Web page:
Wednesday, May 14, 2008

WorldWide Worthless

This morning I received an email from my mother-in-law with the subject line: "Travel to the Stars!' Naturally, I was intrigued. She wanted to know whether I had heard about the new free program from Microsoft called WorldWide Telescope, just released yesterday. I had actually seen some of the headlines and my impression was: oh, Microsoft is trying to compete with Google Sky, which came out last August. But to be fair, I decided to download the new software and try it out.

My first complaint is that WorldWide Telescope only runs under Windows (surprise!). Google Sky also runs on Mac and Linux machines. I decided to install it on a laptop I use for presentations, where I had successfully installed Google Sky several months ago. I went to the website at, which looked very nice, and downloaded the 20 MB install application. No problem. When I ran this application, it downloaded an additional 90 MB of Microsoft software that WorldWide Telescope depends on. Everything seemed to install just fine, so I clicked the new shortcut that had been placed on my desktop. The program loaded and a dialog box appeared with instructions about what to do with my mouse to control the interface. Looks a lot like Google Sky. So I started to pan around the sky -- and within a few seconds the program crashed. I rebooted the machine for a fresh start, launched the program and tried to pan again -- another crash. And a third. And a fourth.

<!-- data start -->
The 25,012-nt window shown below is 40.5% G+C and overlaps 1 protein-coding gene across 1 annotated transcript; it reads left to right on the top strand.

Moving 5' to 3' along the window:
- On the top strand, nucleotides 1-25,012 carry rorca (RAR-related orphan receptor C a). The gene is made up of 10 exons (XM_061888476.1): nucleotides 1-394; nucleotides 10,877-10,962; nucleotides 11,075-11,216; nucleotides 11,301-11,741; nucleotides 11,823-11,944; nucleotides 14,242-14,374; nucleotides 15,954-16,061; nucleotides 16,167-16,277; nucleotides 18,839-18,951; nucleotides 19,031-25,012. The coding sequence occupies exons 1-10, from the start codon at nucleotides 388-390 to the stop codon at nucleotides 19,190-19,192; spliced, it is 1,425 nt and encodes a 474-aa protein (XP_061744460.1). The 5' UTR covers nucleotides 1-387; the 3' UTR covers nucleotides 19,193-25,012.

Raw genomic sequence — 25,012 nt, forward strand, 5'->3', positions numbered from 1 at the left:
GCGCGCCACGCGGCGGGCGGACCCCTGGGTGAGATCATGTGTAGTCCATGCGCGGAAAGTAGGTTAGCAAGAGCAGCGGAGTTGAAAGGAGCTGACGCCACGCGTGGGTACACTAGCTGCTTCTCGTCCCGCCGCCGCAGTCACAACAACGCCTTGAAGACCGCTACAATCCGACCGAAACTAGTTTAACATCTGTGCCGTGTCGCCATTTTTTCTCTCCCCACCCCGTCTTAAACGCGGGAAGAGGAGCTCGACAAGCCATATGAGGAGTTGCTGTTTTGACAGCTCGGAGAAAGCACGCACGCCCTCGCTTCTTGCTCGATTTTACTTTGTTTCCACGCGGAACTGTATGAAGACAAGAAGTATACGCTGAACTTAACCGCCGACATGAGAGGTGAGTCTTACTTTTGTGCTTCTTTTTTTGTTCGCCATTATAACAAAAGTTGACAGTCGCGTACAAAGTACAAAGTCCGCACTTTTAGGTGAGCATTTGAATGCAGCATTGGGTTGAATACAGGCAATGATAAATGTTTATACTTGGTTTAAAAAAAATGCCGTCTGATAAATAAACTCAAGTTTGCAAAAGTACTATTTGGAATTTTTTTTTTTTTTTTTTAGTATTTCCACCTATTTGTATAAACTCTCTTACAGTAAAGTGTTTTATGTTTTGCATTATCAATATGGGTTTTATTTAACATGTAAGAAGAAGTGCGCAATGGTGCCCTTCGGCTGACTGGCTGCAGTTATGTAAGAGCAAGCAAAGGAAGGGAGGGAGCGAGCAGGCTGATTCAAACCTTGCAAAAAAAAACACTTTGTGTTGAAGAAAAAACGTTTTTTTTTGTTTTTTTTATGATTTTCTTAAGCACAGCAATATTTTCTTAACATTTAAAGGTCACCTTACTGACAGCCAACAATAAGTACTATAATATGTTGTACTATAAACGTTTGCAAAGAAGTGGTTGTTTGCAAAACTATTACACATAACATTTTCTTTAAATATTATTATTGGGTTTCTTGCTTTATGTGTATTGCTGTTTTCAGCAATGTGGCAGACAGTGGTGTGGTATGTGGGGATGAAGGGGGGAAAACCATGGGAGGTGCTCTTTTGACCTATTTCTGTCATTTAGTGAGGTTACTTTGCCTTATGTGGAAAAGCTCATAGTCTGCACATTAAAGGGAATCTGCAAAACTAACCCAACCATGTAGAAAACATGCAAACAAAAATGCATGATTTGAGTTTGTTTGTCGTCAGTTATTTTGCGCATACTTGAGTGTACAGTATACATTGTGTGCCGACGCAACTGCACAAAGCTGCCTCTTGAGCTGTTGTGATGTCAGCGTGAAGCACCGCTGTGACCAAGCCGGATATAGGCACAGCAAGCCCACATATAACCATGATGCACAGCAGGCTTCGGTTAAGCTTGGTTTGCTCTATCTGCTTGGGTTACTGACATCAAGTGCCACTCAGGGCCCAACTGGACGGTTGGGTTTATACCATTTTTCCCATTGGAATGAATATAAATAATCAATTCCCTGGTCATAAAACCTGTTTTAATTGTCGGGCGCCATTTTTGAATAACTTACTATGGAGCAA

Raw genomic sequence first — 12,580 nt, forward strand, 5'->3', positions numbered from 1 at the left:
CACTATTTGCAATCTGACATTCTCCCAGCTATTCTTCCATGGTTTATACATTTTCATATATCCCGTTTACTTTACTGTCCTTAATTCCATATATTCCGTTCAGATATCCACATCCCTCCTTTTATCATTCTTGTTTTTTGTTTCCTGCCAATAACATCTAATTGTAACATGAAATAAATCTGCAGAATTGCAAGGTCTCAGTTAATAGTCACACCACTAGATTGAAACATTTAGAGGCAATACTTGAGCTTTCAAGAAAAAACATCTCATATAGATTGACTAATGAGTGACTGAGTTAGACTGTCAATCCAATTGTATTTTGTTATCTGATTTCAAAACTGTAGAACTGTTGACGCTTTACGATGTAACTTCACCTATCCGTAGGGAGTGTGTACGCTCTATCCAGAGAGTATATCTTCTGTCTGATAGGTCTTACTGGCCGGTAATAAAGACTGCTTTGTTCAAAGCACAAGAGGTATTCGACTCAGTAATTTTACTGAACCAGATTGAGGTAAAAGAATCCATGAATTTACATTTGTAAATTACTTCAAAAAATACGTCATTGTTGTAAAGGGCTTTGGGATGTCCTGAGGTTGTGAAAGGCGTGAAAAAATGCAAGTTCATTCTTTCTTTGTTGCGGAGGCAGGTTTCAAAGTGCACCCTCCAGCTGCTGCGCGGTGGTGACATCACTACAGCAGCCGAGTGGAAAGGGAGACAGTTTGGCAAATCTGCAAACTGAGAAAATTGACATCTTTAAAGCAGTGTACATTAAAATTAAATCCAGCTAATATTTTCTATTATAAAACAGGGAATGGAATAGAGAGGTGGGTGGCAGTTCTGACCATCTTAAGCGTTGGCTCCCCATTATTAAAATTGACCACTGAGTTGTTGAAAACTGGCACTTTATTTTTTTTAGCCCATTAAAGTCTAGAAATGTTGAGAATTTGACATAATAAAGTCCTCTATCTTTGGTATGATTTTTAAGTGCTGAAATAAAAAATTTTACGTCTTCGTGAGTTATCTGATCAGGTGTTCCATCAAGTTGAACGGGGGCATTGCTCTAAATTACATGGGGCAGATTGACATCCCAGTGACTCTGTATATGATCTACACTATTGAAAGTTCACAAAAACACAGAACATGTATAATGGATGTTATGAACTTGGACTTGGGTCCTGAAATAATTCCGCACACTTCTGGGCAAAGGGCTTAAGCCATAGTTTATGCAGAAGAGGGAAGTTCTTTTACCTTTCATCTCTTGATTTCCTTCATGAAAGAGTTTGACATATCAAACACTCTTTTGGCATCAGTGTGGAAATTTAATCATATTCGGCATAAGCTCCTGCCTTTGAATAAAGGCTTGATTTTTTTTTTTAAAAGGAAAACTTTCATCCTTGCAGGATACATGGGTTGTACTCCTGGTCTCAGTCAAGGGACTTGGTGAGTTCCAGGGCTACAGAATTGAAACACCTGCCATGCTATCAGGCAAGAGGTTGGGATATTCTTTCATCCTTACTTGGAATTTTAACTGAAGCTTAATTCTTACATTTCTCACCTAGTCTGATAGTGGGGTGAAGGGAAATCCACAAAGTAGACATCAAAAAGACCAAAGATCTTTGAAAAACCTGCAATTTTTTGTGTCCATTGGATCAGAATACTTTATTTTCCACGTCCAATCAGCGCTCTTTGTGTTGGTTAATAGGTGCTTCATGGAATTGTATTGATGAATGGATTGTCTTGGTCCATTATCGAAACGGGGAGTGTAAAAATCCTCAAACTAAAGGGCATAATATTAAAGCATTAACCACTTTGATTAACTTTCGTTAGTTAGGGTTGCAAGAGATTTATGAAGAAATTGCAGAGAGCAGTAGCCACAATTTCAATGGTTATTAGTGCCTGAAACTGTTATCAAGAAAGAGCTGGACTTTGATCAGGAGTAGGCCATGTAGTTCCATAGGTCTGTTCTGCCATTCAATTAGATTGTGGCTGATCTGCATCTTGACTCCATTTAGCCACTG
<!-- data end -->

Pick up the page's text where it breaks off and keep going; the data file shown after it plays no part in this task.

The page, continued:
At this point, I decided to uninstall the software and everything that came with it. I also decided to check that my copy of Google Sky was still working -- and thankfully, it was. In the process I also discovered that Google now has a version of Sky that runs in the maps interface through a web browser. If you go to the WorldWide Telescope website you can watch flash movies of children's reactions as they explore the sky through the software. Microsoft is great at public relations, but not so great at writing software that actually works. As for me, I'm sticking with Google Sky.